What Crowdsourcing Can Teach Designers
We recently won a competitive situation and will provide web site design, a pay-per-click (PPC) Search program, eMarketing and brand messaging for a company run by engineers. The company had originally been referred to us for “a website.” When I asked the client why he chose RainCastle, he said we were more strategic in our approach, viewing the web in the realm of marketing rather than technically, and that we understood how engineers view marketing … or don’t. Generally, he felt confident that we could work with his senior people and successfully guide them through a process. The consultative approach remains viable in the age of social media.
The other side of the coin is the social media trend of “crowdsourcing” which I’ve been observing this past year with interest. Wikipedia defines Crowdsourcing, for those unfamiliar with the term, as “a neologism for the act of taking tasks traditionally performed by an employee or contractor, and outsourcing them to a group (crowd) of people or community in the form of an open call. For example, the public may be invited to develop a new technology, carry out a design task (also known as community-based design and distributed participatory design), or help capture, systematize or analyze large amounts of data (see also citizen science).”
I’ve seen logos and brochures crowdsourced for lower fees than I charged as an art student in the early 80’s. And for that work, only one person in the crowd of contributors gets paid. From my perspective, as a trained design professional and owner of a creative business, I view this as more complex than just an example of using technology to devalue the design profession. While I believe a logo is a strategic brand asset, strategy is in the eye of the client. Assuming a client is open-minded, it’s my job as a design professional to sell strategic value. If a client decides that a logo or even the name of their company is not of strategic value, then exploiting a wealth of inexpensive talent makes sense for them. The notion of crowdsourcing should remind all design professionals that business is most often the context for design. Those who master it will be the kind of strategic partners that will keep the crowd at bay.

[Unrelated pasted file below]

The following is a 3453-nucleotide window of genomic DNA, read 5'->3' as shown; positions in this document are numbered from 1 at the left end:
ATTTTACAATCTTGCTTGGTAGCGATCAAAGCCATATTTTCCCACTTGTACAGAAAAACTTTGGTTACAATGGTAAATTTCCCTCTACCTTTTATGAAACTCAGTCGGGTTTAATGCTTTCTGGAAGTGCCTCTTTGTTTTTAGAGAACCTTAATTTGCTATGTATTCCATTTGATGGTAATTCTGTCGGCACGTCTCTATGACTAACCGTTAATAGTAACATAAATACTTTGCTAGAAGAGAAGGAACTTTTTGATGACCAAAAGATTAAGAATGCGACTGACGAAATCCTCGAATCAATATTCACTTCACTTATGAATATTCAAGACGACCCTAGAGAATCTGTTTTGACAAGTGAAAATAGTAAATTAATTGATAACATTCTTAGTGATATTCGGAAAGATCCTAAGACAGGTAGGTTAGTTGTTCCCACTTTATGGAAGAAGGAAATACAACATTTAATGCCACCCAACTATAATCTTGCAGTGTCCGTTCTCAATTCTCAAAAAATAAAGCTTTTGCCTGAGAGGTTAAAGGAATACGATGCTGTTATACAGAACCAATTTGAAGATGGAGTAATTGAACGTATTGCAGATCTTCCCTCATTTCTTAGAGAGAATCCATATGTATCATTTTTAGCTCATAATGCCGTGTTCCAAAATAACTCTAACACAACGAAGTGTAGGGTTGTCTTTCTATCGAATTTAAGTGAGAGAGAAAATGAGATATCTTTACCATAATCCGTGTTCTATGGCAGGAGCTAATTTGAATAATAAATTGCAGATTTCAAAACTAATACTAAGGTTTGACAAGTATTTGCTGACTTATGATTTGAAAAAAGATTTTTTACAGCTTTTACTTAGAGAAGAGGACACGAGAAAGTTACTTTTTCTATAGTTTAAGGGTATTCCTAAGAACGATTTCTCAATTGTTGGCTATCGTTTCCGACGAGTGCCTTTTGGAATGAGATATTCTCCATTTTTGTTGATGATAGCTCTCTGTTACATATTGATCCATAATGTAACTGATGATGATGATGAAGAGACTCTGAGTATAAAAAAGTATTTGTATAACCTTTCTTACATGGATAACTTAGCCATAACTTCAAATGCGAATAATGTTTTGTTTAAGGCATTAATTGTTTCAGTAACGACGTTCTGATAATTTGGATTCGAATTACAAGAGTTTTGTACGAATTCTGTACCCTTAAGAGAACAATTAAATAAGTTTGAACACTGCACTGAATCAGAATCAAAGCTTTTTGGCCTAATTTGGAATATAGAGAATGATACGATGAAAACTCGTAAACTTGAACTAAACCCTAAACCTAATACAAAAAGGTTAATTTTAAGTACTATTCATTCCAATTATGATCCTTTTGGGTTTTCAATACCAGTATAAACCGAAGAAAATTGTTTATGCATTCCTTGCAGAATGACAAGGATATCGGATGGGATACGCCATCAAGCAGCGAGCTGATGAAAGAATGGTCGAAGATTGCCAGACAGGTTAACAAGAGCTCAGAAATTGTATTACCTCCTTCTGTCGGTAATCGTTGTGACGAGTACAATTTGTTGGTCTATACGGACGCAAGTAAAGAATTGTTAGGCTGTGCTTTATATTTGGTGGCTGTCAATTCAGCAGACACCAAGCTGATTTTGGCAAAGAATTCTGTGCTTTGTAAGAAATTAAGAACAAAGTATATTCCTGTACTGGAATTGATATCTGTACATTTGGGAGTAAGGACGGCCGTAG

I’d be interested in hearing about your views and experiences and insights with crowdsourcing. I suspect there are other uses of crowdsourcing such as for science, where the notion is collaborative rather than competitive.
Photo from The Moonstone Archive, Flickr